The Budget for Fiscal Year 2008
Prepared for Members and Committees of Congress
On February 5, 2007, President Bush presented his fiscal year (FY) 2008 budget to Congress. The
President’s budget predicted a deficit of $239 billion for FY2008 and a steady improvement of
the federal government’s fiscal position, including a surplus of $61 billion in FY2012, the last
year projected. Major proposals included large defense supplementals for FY2007 and FY2008,
extensions of the expiring tax cuts, limited increases in domestic discretionary spending, and
limited increases in defense spending after FY2008. The Administration also proposed a
temporary halt to the expanding reach of the Alternative Minimum Tax (AMT) in FY2007 and
FY2008. Medicare and Medicaid were expected to grow more slowly. The Administration’s July
2007 Mid-Session Review showed little change in the budget outlook for FY2008 through
FY2012, although higher health outlays and war costs increased the expected FY2008 deficit
The FY2008 budget also discussed long-term fiscal problems. According to the longer-term
projections from the Administration, the Congressional Budget Office (CBO), and the
Government Accountability Office (GAO), the impending retirement of the baby boom
generation and rising health care costs will substantially expand spending over the coming
decades on federal programs serving the elderly, such as Medicare, Social Security, and Medicaid.
The long-term growth of outlays, if left unchanged or if not offset by new revenues, could
overwhelm the government’s ability to finance its obligations.
In January 2007, the CBO released baseline projections of future budget outcomes under current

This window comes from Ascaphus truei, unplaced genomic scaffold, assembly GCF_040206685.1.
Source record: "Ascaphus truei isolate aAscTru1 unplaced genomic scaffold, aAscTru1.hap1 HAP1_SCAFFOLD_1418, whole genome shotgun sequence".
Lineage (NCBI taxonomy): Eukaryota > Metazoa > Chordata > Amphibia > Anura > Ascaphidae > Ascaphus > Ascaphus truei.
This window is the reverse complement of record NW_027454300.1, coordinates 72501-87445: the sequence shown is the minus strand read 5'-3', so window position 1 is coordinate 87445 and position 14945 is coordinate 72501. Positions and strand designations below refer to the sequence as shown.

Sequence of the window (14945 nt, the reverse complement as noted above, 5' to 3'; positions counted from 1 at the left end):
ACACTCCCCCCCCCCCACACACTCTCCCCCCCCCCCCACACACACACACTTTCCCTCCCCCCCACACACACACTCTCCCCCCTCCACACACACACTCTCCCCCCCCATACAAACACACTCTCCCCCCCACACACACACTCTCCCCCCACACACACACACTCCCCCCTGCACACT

law. CBO projected a FY2008 deficit of $98 billion, a $170 billion surplus in FY2012, and a $249
billion surplus in FY2017. The baseline assumes the large tax cuts enacted in the first half of the
decade expire as scheduled, real discretionary spending is fixed, and the Alternative Minimum
Tax is unchanged.
The House and Senate adopted separate versions of the FY2008 budget resolution in March 2007,
which would allow more domestic spending than the Administration request and extend some
expiring tax cuts with conditions. The House and Senate adopted a conference agreement
(H.Rept. 110-153) on May 17, with a projected FY2008 deficit of $252 billion. By mid-July, the
House and Senate Committees on Appropriations had approved most of the 12 regular
appropriations bills. At the end of FY2007, the House had passed all 12 appropriations bills and
the Senate had passed four. The Senate passed three more appropriations bills in October. The
President had said he would veto other appropriations bills. At the end of FY2007, Congress
passed the first (H.J.Res. 52) of four continuing resolutions (H.R. 3222, H.J.Res. 69, H.J.Res. 72),
which in sequence, funded government operations until the end of the calendar year. On
November 8, Congress approved the Labor-HHS-Education bill (H.R. 3043, S. 1710), which the